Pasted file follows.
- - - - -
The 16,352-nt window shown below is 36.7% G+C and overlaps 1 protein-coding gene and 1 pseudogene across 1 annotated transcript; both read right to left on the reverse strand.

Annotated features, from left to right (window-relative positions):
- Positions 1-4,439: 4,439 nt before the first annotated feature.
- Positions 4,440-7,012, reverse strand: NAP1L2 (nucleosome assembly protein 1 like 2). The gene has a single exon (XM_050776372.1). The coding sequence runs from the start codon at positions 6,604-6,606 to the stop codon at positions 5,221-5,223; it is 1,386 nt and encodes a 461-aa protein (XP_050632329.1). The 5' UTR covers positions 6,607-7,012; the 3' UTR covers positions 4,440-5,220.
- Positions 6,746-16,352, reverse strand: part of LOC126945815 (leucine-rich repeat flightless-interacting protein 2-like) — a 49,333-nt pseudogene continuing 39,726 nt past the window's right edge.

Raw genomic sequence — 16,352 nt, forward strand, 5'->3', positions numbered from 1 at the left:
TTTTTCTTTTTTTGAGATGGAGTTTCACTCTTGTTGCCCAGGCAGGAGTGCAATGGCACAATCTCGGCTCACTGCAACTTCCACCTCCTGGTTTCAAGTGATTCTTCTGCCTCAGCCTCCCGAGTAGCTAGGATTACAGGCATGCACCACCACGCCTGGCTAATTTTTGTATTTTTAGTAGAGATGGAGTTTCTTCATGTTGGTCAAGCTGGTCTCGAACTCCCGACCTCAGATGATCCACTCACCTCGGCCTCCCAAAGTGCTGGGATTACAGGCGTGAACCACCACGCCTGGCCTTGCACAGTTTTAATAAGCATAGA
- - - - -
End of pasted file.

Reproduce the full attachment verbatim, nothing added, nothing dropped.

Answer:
The 16,352-nt window shown below is 36.7% G+C and overlaps 1 protein-coding gene and 1 pseudogene across 1 annotated transcript; both read right to left on the reverse strand.

Annotated features, from left to right (window-relative positions):
- Positions 1-4,439: 4,439 nt before the first annotated feature.
- Positions 4,440-7,012, reverse strand: NAP1L2 (nucleosome assembly protein 1 like 2). The gene has a single exon (XM_050776372.1). The coding sequence runs from the start codon at positions 6,604-6,606 to the stop codon at positions 5,221-5,223; it is 1,386 nt and encodes a 461-aa protein (XP_050632329.1). The 5' UTR covers positions 6,607-7,012; the 3' UTR covers positions 4,440-5,220.
- Positions 6,746-16,352, reverse strand: part of LOC126945815 (leucine-rich repeat flightless-interacting protein 2-like) — a 49,333-nt pseudogene continuing 39,726 nt past the window's right edge.

Raw genomic sequence — 16,352 nt, forward strand, 5'->3', positions numbered from 1 at the left:
TTTTTCTTTTTTTGAGATGGAGTTTCACTCTTGTTGCCCAGGCAGGAGTGCAATGGCACAATCTCGGCTCACTGCAACTTCCACCTCCTGGTTTCAAGTGATTCTTCTGCCTCAGCCTCCCGAGTAGCTAGGATTACAGGCATGCACCACCACGCCTGGCTAATTTTTGTATTTTTAGTAGAGATGGAGTTTCTTCATGTTGGTCAAGCTGGTCTCGAACTCCCGACCTCAGATGATCCACTCACCTCGGCCTCCCAAAGTGCTGGGATTACAGGCGTGAACCACCACGCCTGGCCTTGCACAGTTTTAATAAGCATAGA